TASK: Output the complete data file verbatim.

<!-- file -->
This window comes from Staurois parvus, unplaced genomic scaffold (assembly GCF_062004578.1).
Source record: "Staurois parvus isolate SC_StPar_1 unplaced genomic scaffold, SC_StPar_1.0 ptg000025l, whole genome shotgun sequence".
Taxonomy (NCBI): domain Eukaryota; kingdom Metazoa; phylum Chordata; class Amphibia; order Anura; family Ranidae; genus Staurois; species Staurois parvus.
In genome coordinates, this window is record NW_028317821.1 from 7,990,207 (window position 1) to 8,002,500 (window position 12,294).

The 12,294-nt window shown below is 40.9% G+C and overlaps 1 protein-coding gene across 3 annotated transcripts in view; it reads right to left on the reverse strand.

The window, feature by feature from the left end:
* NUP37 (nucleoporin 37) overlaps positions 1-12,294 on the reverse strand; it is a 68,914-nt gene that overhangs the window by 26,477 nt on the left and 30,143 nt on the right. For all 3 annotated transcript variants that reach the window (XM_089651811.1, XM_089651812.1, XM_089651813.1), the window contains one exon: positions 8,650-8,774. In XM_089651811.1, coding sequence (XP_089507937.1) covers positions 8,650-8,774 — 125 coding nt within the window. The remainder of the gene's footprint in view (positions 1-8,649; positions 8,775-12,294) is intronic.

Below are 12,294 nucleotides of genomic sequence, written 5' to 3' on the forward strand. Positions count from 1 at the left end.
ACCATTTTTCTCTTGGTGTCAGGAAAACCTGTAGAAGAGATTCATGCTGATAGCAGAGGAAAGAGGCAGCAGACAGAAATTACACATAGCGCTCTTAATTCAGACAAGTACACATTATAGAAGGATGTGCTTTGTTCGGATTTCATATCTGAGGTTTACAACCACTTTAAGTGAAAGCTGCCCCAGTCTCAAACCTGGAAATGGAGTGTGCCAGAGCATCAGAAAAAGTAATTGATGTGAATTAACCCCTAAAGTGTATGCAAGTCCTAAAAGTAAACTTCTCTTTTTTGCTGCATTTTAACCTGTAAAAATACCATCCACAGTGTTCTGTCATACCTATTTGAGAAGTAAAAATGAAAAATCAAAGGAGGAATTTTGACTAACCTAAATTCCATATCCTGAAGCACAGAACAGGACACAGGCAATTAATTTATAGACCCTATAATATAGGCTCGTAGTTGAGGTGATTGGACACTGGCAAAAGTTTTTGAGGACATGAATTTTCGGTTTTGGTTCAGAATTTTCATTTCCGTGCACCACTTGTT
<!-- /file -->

This window comes from Staurois parvus, unplaced genomic scaffold (assembly GCF_062004578.1).
Source record: "Staurois parvus isolate SC_StPar_1 unplaced genomic scaffold, SC_StPar_1.0 ptg000025l, whole genome shotgun sequence".
Taxonomy (NCBI): domain Eukaryota; kingdom Metazoa; phylum Chordata; class Amphibia; order Anura; family Ranidae; genus Staurois; species Staurois parvus.
In genome coordinates, this window is record NW_028317821.1 from 7,990,207 (window position 1) to 8,002,500 (window position 12,294).

The 12,294-nt window shown below is 40.9% G+C and overlaps 1 protein-coding gene across 3 annotated transcripts in view; it reads right to left on the reverse strand.

The window, feature by feature from the left end:
* NUP37 (nucleoporin 37) overlaps positions 1-12,294 on the reverse strand; it is a 68,914-nt gene that overhangs the window by 26,477 nt on the left and 30,143 nt on the right. For all 3 annotated transcript variants that reach the window (XM_089651811.1, XM_089651812.1, XM_089651813.1), the window contains one exon: positions 8,650-8,774. In XM_089651811.1, coding sequence (XP_089507937.1) covers positions 8,650-8,774 — 125 coding nt within the window. The remainder of the gene's footprint in view (positions 1-8,649; positions 8,775-12,294) is intronic.

Below are 12,294 nucleotides of genomic sequence, written 5' to 3' on the forward strand. Positions count from 1 at the left end.
ACCATTTTTCTCTTGGTGTCAGGAAAACCTGTAGAAGAGATTCATGCTGATAGCAGAGGAAAGAGGCAGCAGACAGAAATTACACATAGCGCTCTTAATTCAGACAAGTACACATTATAGAAGGATGTGCTTTGTTCGGATTTCATATCTGAGGTTTACAACCACTTTAAGTGAAAGCTGCCCCAGTCTCAAACCTGGAAATGGAGTGTGCCAGAGCATCAGAAAAAGTAATTGATGTGAATTAACCCCTAAAGTGTATGCAAGTCCTAAAAGTAAACTTCTCTTTTTTGCTGCATTTTAACCTGTAAAAATACCATCCACAGTGTTCTGTCATACCTATTTGAGAAGTAAAAATGAAAAATCAAAGGAGGAATTTTGACTAACCTAAATTCCATATCCTGAAGCACAGAACAGGACACAGGCAATTAATTTATAGACCCTATAATATAGGCTCGTAGTTGAGGTGATTGGACACTGGCAAAAGTTTTTGAGGACATGAATTTTCGGTTTTGGTTCAGAATTTTCATTTCCGTGCACCACTTGTT